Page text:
• Not able to verbalize their feelings (increases anger, frustration)
  • Provocative acts

There are ways to prevent or decrease aggression in any setting. Dementia takes people out of the world of words, logic, and reason and brings them into a landscape of feeling and sensing (Doraiswamy & Gwyther, 2008). So if we can remember this statement, it should make our intervention easier.

  • If the person wants to "go to work," do not interfere
  • Draw the person's attention away from the activity
  • Validate the person often to avoid attention-seeking outbursts
  • Be calm, move slowly
  • Look for behavioral patterns in repeating assault, and make the appropriate changes needed
  • Separate assaulting types from the victim types and be aware of their movements
  • Provide short rest periods (30 minutes)
  • State the desired behavior in simple terms and the affirmative

Let us review the rules of behavior management:

  • Behavior is a way to communicate for people with dementia
  • Do not try to use reason, do not try to argue
  • Keep the resident environment as stable as possible (dementia residents like routine)
  • If the behavior is new, think of an acute reason (urinary tract infection, other infection)
  • Think about what kind of life history the resident has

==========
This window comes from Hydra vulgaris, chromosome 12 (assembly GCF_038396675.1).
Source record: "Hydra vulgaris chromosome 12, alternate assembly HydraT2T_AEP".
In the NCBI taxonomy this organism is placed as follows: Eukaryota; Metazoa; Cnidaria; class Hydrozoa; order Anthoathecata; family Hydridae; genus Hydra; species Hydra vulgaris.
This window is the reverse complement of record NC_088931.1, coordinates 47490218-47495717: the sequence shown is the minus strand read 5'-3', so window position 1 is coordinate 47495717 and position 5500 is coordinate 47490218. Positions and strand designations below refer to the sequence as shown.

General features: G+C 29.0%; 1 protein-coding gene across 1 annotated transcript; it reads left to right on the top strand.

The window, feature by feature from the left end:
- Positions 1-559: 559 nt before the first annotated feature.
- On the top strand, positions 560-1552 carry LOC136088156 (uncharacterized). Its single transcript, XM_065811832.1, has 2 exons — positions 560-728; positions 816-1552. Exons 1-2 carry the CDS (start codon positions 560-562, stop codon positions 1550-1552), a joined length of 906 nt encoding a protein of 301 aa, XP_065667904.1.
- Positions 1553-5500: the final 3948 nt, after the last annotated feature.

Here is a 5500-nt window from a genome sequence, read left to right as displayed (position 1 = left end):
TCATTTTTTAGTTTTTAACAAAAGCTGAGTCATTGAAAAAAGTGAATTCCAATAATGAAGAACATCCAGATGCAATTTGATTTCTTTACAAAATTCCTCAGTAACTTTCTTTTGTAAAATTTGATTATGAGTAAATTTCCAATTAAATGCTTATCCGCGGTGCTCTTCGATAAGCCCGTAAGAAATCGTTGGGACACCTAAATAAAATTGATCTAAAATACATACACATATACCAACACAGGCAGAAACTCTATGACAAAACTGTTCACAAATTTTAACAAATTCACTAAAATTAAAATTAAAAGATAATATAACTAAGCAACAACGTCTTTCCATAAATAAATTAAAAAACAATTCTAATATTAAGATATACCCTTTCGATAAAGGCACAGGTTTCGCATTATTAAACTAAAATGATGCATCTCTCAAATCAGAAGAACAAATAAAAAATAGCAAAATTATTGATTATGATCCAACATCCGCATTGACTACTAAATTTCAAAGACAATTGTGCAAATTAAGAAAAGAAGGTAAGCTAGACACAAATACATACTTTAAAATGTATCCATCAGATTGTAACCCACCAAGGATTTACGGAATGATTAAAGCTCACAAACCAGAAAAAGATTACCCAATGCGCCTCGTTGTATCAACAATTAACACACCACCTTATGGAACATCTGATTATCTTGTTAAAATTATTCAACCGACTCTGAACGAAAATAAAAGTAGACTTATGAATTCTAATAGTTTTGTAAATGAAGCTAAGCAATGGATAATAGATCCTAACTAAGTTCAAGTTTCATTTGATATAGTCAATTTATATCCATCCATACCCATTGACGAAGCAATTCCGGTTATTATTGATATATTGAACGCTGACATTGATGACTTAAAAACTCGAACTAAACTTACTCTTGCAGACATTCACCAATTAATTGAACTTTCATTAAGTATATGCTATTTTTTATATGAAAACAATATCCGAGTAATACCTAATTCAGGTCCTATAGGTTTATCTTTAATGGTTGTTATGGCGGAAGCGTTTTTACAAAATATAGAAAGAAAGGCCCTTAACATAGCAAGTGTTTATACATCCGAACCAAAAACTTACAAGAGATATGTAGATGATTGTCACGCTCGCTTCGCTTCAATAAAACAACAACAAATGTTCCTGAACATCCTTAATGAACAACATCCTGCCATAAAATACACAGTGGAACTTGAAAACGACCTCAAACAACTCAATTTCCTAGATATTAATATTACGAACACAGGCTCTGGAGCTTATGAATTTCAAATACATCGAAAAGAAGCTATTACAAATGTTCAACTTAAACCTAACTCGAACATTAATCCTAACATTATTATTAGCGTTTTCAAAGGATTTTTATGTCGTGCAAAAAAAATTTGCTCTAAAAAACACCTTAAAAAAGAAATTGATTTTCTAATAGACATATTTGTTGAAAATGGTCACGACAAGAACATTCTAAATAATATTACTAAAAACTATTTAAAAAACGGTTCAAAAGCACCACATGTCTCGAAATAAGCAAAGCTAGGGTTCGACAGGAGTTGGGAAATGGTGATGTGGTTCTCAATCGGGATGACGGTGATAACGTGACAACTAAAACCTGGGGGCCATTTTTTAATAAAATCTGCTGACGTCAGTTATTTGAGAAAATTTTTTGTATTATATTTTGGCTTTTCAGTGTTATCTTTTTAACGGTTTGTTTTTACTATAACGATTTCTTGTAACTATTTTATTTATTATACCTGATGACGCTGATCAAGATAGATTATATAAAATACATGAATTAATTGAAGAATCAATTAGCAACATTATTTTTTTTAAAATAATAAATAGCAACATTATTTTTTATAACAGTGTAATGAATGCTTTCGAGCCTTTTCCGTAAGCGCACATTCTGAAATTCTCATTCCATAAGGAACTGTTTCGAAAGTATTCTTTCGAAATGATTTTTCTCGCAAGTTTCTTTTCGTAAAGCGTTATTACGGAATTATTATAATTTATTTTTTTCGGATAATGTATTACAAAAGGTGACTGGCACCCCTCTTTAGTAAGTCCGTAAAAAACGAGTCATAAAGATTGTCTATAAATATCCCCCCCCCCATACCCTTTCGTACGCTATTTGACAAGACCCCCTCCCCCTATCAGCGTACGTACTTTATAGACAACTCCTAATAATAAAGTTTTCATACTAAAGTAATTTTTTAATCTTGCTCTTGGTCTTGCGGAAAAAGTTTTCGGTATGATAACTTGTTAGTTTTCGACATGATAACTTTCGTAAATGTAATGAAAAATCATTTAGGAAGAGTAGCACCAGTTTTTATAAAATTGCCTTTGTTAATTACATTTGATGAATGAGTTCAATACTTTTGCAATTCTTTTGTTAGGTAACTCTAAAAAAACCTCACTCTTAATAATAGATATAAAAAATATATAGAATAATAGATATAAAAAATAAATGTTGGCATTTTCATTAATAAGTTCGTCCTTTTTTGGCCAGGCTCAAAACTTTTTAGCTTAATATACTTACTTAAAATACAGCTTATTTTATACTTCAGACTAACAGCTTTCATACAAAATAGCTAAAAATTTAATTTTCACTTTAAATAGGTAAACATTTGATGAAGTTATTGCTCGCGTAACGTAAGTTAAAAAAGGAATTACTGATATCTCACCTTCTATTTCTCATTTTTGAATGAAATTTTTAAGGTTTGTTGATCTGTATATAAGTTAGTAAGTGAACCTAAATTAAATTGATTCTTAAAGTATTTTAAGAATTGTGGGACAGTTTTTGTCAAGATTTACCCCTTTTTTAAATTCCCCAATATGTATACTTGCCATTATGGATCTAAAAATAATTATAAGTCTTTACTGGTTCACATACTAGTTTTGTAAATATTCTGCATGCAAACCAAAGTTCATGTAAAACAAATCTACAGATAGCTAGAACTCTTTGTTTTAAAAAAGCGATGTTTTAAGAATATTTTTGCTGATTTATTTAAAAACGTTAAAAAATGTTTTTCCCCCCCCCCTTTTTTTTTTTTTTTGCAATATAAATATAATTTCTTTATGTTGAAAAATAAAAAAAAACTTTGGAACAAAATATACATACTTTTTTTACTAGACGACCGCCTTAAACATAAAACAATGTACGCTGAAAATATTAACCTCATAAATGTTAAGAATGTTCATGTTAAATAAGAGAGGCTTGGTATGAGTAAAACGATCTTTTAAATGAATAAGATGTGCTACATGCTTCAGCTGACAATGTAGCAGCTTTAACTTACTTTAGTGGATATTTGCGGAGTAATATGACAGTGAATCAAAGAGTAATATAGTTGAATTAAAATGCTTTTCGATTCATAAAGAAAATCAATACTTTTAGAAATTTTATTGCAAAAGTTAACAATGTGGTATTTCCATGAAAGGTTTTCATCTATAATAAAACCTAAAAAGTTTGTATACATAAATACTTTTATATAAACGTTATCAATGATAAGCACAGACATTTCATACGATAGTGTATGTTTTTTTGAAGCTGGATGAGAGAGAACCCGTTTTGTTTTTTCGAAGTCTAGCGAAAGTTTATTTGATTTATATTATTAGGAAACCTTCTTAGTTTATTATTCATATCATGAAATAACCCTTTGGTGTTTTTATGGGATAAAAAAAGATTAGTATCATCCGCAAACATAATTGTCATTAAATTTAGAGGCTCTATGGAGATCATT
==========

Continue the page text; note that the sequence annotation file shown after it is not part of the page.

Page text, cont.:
• Think about the reasons for the behavior (anger, pain, hunger)
  • Use redirection to prevent undesired behaviors
  • Use the reward system for acceptable behaviors

Providing assistance with activities of daily living (ADLs)

The basic activities of living (ADLs) that CNAs are concerned with include bathing, dressing, eating, continence, getting in and out of bed and walking. These are the personal tasks we all do on a daily basis. When we can no longer perform these necessary functions, we become dependent on someone else. The CNA is an integral part of these daily tasks.

In one study, it was observed that almost 50% of people who turn 65 in any given year in America, enter into an old age home because they are unable to carry out activities of daily living. What this means is that these people are unable to take care of themselves, and require assistance to do so (Thadani, 2010).